The revolution was being recorded.

Photographer: Konstantinos Tsakalidis/Bloomberg

Europe Should Learn to Let Go

Leonid Bershidsky is a Bloomberg View columnist. He was the founding editor of the Russian business daily Vedomosti and founded the opinion website
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Elect far-left politicians to run a country and they will still plot a revolution. That, apparently, is what ministers from the Syriza bloc were doing while negotiations with creditors were taking place. Though none of the crazy things they planned came to pass, Greece's radicals may someday be tempted to carry out a Syriza-style "Plan B." Euro-zone officials need to prepare for this eventuality and work out an exit procedure -- one that might still be needed. 

Panagiotis Lafazanis, who served as energy minister until Prime Minister Alexis Tsipras fired him for refusing to support the latest Greek bailout plan, revealed one such plot from July 14, during a meeting of the Left Platform, Syriza's extreme wing. His alleged idea was to end all talks with the creditors, arrest central bank governor Yannis Stournaras -- a well-known Grexit opponent -- and seize the national mint, where the country's cash reserves are kept. The money -- 22 billion euros ($24.4 billion), Lafazanis figured -- would be used to pay wages and pensions while the government printed and distributed drachmas.

The plan, of course, was ridiculous (and worthy of parodies such as this one). If the government raided the mint, the European Central Bank would probably declare the euros kept there counterfeit, and even if it somehow failed to do that, the money -- there was actually much less of it in the vaults than Lafazanis thought -- wouldn't last long enough to allow an organized reintroduction of the drachma.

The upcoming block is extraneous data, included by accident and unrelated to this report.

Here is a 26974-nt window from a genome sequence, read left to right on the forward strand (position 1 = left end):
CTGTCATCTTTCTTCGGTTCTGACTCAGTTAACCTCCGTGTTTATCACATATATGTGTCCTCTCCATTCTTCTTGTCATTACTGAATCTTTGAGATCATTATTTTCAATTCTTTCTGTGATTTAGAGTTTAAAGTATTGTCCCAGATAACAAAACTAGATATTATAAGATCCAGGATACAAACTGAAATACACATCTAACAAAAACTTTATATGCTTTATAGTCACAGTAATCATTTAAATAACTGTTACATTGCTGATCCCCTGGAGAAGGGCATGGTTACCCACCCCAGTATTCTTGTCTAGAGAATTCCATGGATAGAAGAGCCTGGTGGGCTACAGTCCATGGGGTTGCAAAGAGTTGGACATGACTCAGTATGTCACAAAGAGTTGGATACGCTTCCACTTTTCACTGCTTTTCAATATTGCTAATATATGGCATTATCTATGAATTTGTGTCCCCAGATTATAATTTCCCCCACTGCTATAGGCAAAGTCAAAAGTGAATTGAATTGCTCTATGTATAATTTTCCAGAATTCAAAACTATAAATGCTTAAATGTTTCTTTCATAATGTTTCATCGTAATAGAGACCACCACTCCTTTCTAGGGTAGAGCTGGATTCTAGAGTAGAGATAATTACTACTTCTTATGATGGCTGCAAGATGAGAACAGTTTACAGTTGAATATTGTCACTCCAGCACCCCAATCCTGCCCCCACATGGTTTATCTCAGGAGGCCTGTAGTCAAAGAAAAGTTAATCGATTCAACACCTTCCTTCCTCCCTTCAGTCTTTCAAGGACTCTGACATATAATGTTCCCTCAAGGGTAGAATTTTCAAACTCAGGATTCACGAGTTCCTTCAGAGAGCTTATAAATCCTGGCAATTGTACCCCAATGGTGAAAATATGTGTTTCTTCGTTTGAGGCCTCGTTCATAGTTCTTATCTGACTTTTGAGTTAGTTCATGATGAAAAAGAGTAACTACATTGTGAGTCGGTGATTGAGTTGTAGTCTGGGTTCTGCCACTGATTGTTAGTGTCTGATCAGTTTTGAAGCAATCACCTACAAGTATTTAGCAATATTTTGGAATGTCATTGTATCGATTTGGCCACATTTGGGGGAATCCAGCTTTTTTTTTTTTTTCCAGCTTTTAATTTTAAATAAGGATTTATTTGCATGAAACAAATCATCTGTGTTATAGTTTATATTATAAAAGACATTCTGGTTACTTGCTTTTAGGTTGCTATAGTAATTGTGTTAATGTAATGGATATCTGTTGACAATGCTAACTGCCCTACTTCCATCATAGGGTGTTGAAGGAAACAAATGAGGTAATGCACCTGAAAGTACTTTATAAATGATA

Lafazanis admitted in an interview published on Sunday that he had called on the government to raid central-bank reserves in defiance of the ECB, but he denied proposing that Stournaras be arrested, calling those accusations "old-fashioned anti-Communism." He is unashamed about the mint part: That, he said, was "for the Greek economy and Greek people to survive."

Another, more sophisticated Plan B originated with the former finance minister, Yanis Varoufakis. On Sunday, the Greek newspaper Kathimerini published what it said was a transcript of Varoufakis's July 16 phone call with a former U.K. finance minister, Norman Lamont, in which Varoufakis described a scheme to use Greek's tax identification numbers to set up a parallel payment system that the government would run if banks were forced to close.

The system supposedly would have enabled people to send and receive money using their tax accounts. To develop the system, Varoufakis needed access to the tax identification numbers, but, according to the article, he couldn't get it without alerting the top tax official -- technically his subordinate, but in practice an appointee approved by the creditors. Kathimerini quoted Varoufakis saying he asked a friend at Columbia University to hack the Greek tax authority to obtain the numbers:

"So I authorized him -- and you can't tell anyone that, this is totally between us…" 

Norman Lamont interrupts: "There are certainly others listening but they will not tell it to their friends."

Varoufakis (laughing): "I know. I know they are. And even if they do I will deny I said it, so we decided to hack into my ministry's own software program in order to be able break it up to just copy, just to copy the code of the tax systems website onto a large computer in his office so that he can work out how to design and implement this parallel payment system."